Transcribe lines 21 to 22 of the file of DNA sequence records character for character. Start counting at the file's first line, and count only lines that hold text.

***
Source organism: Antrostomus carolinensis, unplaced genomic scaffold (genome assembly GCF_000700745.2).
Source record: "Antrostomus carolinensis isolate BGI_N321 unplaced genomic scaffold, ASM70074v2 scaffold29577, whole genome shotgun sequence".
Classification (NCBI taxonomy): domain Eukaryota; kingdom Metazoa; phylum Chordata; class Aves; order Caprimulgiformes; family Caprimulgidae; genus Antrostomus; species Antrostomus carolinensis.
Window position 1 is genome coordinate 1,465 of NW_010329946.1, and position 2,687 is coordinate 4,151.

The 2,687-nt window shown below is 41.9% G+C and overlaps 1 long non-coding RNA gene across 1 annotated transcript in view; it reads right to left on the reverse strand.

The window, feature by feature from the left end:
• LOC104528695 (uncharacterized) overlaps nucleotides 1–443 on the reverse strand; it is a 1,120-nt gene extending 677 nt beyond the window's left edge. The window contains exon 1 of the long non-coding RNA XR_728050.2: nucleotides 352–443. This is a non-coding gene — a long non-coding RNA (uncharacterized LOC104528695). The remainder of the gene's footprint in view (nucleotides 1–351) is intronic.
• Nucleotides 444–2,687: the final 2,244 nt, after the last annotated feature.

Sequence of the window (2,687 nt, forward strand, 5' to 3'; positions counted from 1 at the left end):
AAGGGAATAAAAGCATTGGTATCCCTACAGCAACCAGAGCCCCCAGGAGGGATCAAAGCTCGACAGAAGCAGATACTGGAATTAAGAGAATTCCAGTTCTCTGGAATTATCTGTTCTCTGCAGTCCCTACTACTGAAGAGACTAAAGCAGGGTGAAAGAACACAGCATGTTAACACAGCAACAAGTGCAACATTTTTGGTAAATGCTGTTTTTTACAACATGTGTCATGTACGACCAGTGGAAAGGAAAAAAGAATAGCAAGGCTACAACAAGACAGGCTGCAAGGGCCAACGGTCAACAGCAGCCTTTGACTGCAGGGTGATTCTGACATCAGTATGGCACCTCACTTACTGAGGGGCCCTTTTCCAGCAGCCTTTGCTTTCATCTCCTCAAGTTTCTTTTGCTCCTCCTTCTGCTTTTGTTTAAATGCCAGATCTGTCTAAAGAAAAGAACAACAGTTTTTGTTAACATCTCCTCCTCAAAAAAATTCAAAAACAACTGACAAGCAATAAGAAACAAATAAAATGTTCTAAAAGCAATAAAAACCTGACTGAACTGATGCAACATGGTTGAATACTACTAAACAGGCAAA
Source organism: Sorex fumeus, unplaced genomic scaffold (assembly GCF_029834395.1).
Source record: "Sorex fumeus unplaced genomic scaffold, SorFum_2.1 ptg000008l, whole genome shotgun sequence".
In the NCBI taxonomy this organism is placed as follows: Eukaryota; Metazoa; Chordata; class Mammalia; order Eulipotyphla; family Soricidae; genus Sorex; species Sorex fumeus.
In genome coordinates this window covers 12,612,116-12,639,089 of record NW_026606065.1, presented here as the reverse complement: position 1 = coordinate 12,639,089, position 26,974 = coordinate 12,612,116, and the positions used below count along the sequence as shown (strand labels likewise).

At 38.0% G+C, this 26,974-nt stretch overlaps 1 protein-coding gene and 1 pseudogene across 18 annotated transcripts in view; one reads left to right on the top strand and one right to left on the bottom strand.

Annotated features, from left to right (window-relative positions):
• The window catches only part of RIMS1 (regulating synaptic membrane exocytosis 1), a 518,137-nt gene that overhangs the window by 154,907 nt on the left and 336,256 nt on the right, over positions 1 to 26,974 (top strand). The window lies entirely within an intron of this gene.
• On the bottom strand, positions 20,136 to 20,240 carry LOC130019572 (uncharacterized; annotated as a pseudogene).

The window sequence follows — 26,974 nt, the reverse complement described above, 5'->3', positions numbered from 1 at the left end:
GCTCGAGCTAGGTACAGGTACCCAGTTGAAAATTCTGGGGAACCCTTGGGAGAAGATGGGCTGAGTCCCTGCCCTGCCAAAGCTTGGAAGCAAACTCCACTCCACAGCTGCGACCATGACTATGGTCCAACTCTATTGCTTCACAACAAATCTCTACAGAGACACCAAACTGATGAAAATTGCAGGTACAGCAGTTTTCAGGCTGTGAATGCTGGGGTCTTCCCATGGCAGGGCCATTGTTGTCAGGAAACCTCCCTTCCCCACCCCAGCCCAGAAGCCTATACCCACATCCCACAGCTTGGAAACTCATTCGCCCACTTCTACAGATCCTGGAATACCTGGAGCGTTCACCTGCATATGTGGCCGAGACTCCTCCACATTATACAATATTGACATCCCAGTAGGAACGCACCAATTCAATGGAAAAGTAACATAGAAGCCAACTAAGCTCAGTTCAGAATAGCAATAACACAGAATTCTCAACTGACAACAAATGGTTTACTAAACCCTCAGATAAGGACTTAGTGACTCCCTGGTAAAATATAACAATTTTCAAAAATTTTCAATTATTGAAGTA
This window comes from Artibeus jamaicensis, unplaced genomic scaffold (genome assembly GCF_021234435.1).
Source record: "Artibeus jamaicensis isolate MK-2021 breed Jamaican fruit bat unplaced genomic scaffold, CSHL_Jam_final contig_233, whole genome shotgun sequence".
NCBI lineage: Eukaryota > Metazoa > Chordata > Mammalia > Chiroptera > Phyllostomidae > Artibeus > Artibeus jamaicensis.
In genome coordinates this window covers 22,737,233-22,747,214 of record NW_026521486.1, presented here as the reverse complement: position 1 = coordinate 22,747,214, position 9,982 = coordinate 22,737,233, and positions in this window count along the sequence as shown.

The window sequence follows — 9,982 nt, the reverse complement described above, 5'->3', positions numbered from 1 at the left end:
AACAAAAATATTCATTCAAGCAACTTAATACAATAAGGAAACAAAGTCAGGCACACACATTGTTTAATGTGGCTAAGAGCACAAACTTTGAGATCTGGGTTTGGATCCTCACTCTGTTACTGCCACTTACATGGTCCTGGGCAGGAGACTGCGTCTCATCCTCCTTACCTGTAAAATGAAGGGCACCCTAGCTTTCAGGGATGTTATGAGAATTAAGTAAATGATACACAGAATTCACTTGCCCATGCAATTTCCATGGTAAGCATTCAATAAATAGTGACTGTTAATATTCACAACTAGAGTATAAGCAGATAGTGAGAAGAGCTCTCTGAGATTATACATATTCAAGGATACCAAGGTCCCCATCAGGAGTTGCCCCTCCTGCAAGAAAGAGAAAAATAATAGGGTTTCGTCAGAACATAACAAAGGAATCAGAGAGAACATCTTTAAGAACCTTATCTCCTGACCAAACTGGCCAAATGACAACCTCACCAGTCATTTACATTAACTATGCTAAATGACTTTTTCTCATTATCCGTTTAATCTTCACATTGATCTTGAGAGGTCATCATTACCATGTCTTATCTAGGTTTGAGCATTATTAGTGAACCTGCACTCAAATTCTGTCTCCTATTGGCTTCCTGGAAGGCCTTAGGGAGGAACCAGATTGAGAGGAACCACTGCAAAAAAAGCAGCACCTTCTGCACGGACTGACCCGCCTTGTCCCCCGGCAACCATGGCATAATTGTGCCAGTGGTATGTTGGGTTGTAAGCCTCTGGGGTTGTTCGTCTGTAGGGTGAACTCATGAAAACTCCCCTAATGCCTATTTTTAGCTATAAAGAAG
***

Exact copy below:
This window comes from Artibeus jamaicensis, unplaced genomic scaffold (genome assembly GCF_021234435.1).
Source record: "Artibeus jamaicensis isolate MK-2021 breed Jamaican fruit bat unplaced genomic scaffold, CSHL_Jam_final contig_233, whole genome shotgun sequence".